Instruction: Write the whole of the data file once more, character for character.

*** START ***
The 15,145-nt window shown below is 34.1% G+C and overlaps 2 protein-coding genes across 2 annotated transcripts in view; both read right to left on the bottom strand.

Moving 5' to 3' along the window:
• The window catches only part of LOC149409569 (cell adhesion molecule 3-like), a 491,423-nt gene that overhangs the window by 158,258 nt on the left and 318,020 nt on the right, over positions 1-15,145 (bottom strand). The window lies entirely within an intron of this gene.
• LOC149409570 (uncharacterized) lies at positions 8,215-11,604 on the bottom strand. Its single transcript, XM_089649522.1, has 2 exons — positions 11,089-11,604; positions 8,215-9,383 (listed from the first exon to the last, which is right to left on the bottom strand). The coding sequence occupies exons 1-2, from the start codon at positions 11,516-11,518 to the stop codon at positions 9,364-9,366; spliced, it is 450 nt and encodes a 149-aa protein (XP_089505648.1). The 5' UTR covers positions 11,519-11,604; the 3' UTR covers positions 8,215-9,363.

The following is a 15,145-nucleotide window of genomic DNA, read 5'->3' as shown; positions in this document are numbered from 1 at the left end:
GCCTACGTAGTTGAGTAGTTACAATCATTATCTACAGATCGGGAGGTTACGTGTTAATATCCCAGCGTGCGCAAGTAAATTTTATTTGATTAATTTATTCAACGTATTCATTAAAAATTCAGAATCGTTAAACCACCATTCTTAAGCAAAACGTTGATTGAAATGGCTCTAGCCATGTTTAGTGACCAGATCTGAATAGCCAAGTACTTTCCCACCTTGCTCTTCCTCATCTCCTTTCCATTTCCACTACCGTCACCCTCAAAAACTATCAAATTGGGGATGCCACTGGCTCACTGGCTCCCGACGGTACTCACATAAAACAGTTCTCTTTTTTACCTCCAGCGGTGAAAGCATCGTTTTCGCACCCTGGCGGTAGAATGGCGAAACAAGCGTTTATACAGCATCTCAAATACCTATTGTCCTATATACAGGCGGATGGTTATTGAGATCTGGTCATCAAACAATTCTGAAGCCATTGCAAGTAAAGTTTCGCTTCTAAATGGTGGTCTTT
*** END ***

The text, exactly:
The 15,145-nt window shown below is 34.1% G+C and overlaps 2 protein-coding genes across 2 annotated transcripts in view; both read right to left on the bottom strand.

Moving 5' to 3' along the window:
• The window catches only part of LOC149409569 (cell adhesion molecule 3-like), a 491,423-nt gene that overhangs the window by 158,258 nt on the left and 318,020 nt on the right, over positions 1-15,145 (bottom strand). The window lies entirely within an intron of this gene.
• LOC149409570 (uncharacterized) lies at positions 8,215-11,604 on the bottom strand. Its single transcript, XM_089649522.1, has 2 exons — positions 11,089-11,604; positions 8,215-9,383 (listed from the first exon to the last, which is right to left on the bottom strand). The coding sequence occupies exons 1-2, from the start codon at positions 11,516-11,518 to the stop codon at positions 9,364-9,366; spliced, it is 450 nt and encodes a 149-aa protein (XP_089505648.1). The 5' UTR covers positions 11,519-11,604; the 3' UTR covers positions 8,215-9,363.

The following is a 15,145-nucleotide window of genomic DNA, read 5'->3' as shown; positions in this document are numbered from 1 at the left end:
GCCTACGTAGTTGAGTAGTTACAATCATTATCTACAGATCGGGAGGTTACGTGTTAATATCCCAGCGTGCGCAAGTAAATTTTATTTGATTAATTTATTCAACGTATTCATTAAAAATTCAGAATCGTTAAACCACCATTCTTAAGCAAAACGTTGATTGAAATGGCTCTAGCCATGTTTAGTGACCAGATCTGAATAGCCAAGTACTTTCCCACCTTGCTCTTCCTCATCTCCTTTCCATTTCCACTACCGTCACCCTCAAAAACTATCAAATTGGGGATGCCACTGGCTCACTGGCTCCCGACGGTACTCACATAAAACAGTTCTCTTTTTTACCTCCAGCGGTGAAAGCATCGTTTTCGCACCCTGGCGGTAGAATGGCGAAACAAGCGTTTATACAGCATCTCAAATACCTATTGTCCTATATACAGGCGGATGGTTATTGAGATCTGGTCATCAAACAATTCTGAAGCCATTGCAAGTAAAGTTTCGCTTCTAAATGGTGGTCTTT